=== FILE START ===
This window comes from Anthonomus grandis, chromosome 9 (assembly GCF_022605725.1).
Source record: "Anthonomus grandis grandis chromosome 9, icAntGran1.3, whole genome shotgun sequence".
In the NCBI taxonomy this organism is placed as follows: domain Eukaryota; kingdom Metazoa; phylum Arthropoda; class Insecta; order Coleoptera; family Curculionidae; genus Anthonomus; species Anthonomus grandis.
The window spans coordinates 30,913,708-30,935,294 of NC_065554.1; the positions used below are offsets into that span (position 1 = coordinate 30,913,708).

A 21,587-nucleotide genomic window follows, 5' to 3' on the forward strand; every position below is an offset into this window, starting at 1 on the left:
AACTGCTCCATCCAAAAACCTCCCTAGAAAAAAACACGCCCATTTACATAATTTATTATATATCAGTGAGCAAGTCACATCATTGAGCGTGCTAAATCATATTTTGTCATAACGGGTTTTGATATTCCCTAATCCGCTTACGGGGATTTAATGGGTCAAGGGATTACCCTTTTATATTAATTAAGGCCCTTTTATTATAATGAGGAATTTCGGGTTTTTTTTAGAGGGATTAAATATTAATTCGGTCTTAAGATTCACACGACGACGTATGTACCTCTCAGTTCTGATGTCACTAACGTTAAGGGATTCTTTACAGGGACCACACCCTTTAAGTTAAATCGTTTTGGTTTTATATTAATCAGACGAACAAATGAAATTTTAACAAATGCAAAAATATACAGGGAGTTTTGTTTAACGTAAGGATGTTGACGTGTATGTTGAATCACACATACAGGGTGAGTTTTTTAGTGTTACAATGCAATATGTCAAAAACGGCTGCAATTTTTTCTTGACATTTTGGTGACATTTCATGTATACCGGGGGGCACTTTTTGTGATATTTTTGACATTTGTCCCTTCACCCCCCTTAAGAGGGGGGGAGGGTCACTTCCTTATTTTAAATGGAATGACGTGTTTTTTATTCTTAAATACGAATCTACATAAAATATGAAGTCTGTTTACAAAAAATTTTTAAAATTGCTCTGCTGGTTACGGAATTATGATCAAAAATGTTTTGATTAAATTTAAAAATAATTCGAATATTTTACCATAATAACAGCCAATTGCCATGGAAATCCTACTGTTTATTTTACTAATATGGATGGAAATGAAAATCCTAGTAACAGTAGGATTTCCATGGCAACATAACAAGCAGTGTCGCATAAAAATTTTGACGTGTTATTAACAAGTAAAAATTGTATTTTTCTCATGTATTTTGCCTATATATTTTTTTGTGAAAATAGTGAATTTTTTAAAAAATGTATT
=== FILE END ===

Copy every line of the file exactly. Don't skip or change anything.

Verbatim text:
This window comes from Anthonomus grandis, chromosome 9 (assembly GCF_022605725.1).
Source record: "Anthonomus grandis grandis chromosome 9, icAntGran1.3, whole genome shotgun sequence".
In the NCBI taxonomy this organism is placed as follows: domain Eukaryota; kingdom Metazoa; phylum Arthropoda; class Insecta; order Coleoptera; family Curculionidae; genus Anthonomus; species Anthonomus grandis.
The window spans coordinates 30,913,708-30,935,294 of NC_065554.1; the positions used below are offsets into that span (position 1 = coordinate 30,913,708).

A 21,587-nucleotide genomic window follows, 5' to 3' on the forward strand; every position below is an offset into this window, starting at 1 on the left:
AACTGCTCCATCCAAAAACCTCCCTAGAAAAAAACACGCCCATTTACATAATTTATTATATATCAGTGAGCAAGTCACATCATTGAGCGTGCTAAATCATATTTTGTCATAACGGGTTTTGATATTCCCTAATCCGCTTACGGGGATTTAATGGGTCAAGGGATTACCCTTTTATATTAATTAAGGCCCTTTTATTATAATGAGGAATTTCGGGTTTTTTTTAGAGGGATTAAATATTAATTCGGTCTTAAGATTCACACGACGACGTATGTACCTCTCAGTTCTGATGTCACTAACGTTAAGGGATTCTTTACAGGGACCACACCCTTTAAGTTAAATCGTTTTGGTTTTATATTAATCAGACGAACAAATGAAATTTTAACAAATGCAAAAATATACAGGGAGTTTTGTTTAACGTAAGGATGTTGACGTGTATGTTGAATCACACATACAGGGTGAGTTTTTTAGTGTTACAATGCAATATGTCAAAAACGGCTGCAATTTTTTCTTGACATTTTGGTGACATTTCATGTATACCGGGGGGCACTTTTTGTGATATTTTTGACATTTGTCCCTTCACCCCCCTTAAGAGGGGGGGAGGGTCACTTCCTTATTTTAAATGGAATGACGTGTTTTTTATTCTTAAATACGAATCTACATAAAATATGAAGTCTGTTTACAAAAAATTTTTAAAATTGCTCTGCTGGTTACGGAATTATGATCAAAAATGTTTTGATTAAATTTAAAAATAATTCGAATATTTTACCATAATAACAGCCAATTGCCATGGAAATCCTACTGTTTATTTTACTAATATGGATGGAAATGAAAATCCTAGTAACAGTAGGATTTCCATGGCAACATAACAAGCAGTGTCGCATAAAAATTTTGACGTGTTATTAACAAGTAAAAATTGTATTTTTCTCATGTATTTTGCCTATATATTTTTTTGTGAAAATAGTGAATTTTTTAAAAAATGTATT